The Hangover Part II
(Todd Phillips, 2011, USA)
Given that the finale of 2009’s humorous and hugely popular comedy The Hangover pretty much wrapped up its story by filling in the blanks of its narrative macguffin, detailing the events of the raucous night before through the somewhat ingenious use of snapshots during the credits sequence, the prospect of a sequel was both puzzling and questionable due to the original’s status as a standalone feature that prided itself on being just that, a self-contained genre rejigger that never took itself too seriously. It was also one of the least likely films of 2009 to warrant a sequel, yet two years later here we are with this second ‘part’; less a continuation, more a renovation of the first film, which copies nonchalantly its content and plot devices at a consistently verbatim rate, The Hangover Part II is a sluggish, pointless and overly vulgar shot for shot copy of its far superior predecessor, though it is neither as clever or as tactful.
Whereas the first was merely mean-spirited, the sequel is borderline distasteful, with once likeable characters now vulgar shadows of their former selves; Bradley Cooper, whose apparent charm and adoration as a watchable leading man escapes me, is thoroughly unlikeable and Ed Helms, playing the affable dentist Stu, shrieks and winces his way through each and every scene, grating all too quickly. Zach Galifianakis, once hilariously eccentric, again replays the same character he quickly became typecast with since the original gave him his name, pedaling the same old wacky shtick he has now become so synonymous with, going for easy, lowest common denominator gags that miss more than they hit. He plays the mentally challenged Alan pretty much the same way he did first time round only with more of a sinister edge, making his affection for a drug smuggling, cigarette-toting monkey the only evidence of him being an actual human being, raising one or two minimal smirks in the process, but that’s as far as it goes.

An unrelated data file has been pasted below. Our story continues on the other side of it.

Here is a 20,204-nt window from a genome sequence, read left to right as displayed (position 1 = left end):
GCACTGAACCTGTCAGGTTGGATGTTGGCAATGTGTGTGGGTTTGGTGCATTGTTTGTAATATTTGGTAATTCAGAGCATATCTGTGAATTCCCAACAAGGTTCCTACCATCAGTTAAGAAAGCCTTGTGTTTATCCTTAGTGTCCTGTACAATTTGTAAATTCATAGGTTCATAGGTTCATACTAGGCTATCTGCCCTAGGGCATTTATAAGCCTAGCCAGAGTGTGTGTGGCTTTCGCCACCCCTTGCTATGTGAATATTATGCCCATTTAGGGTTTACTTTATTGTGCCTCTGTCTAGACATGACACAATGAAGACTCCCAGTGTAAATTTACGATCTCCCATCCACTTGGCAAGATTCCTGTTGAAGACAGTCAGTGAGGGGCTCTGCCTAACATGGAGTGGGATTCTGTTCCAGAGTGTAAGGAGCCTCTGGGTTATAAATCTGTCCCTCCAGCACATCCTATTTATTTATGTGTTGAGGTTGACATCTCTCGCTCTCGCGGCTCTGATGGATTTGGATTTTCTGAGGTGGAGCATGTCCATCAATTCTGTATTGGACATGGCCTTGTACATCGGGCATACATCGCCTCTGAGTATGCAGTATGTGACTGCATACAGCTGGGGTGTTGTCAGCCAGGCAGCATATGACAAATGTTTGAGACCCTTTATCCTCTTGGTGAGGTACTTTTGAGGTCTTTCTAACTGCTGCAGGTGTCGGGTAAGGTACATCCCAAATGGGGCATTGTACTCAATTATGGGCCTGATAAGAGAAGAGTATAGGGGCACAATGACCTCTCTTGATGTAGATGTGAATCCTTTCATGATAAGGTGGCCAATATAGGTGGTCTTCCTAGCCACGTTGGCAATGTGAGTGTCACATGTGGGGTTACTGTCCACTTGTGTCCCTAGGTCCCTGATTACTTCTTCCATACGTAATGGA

Justin Bartha, the previous husband-to-be and vanished member of the ‘wolfpack’, again plays second fiddle to the three protagonists, missing out on the quest to find the latest misplaced victim of the group, Teddy, the teenage brother of Stu’s fiancee, who he is due to marry. Also resurfacing is Ken Jeong, a revelation in the first film as the effeminate gangster Mr. Chow, now brought back to the fold merely for penis sight gags and annoyingly lewd absurdities, annoying and vastly overused this time round. Paul Giamatti even crops up in a small role as an ill-tempered businessman, stealing the entire film right from under the lead’s noses.
Of course, the film isn’t exactly the same as the original. The setting shifts from Las Vegas to Thailand and the seedy underbelly of Bangkok, the sight of the latest forgotten evening which mirrors the tonal lapse into darker territory, making even the most gross jokes of the original seem meager and tame. Rest assured that Thai ladyboys and other xenophobic clichés are put abundantly to good use. The Hangover at least balanced its distasteful elements with some genuinely funny jokes embedded within an original narrative structure, delivering clues in dribs and drabs, this time however the jokes are banal and gratuitously disgusting, as embarrassing to watch as the inevitable cameo in the final scene. Well, almost, it needs to be seen to be believed.
The major downside brought on by the original was that it established a formula that its sequel fully exploits, pathing the way for a groan-inducing self-awareness (“It happened again” is said several times) that verges on desperate parody. Todd Phillips struck gold first time round and even tried relaying a similar template to last years unsuccessful, Planes, Trains & Automobiles-lite buddy movie Due Date (again with Galifianakis), and has again attempted to repeat the tricks of his runaway smash, but it hasn’t worked. Painstakingly giving almost every element from the first a dirtier equivalent, The Hangover Part 2 is as unnecessary in content as it is in existence, an experience not to be entered into lightly.
- The Hangover, 2009. [Film] Directed by Todd Phillips. USA: Warner Bros. Pictures.
- The Hangover Part II, 2011. [Film] Directed by Todd Phillips. USA: Warner Bros. Pictures.
- Planes, Trains & Automobiles, 1987. [Film] Directed by John Hughes. USA: Paramount Pictures.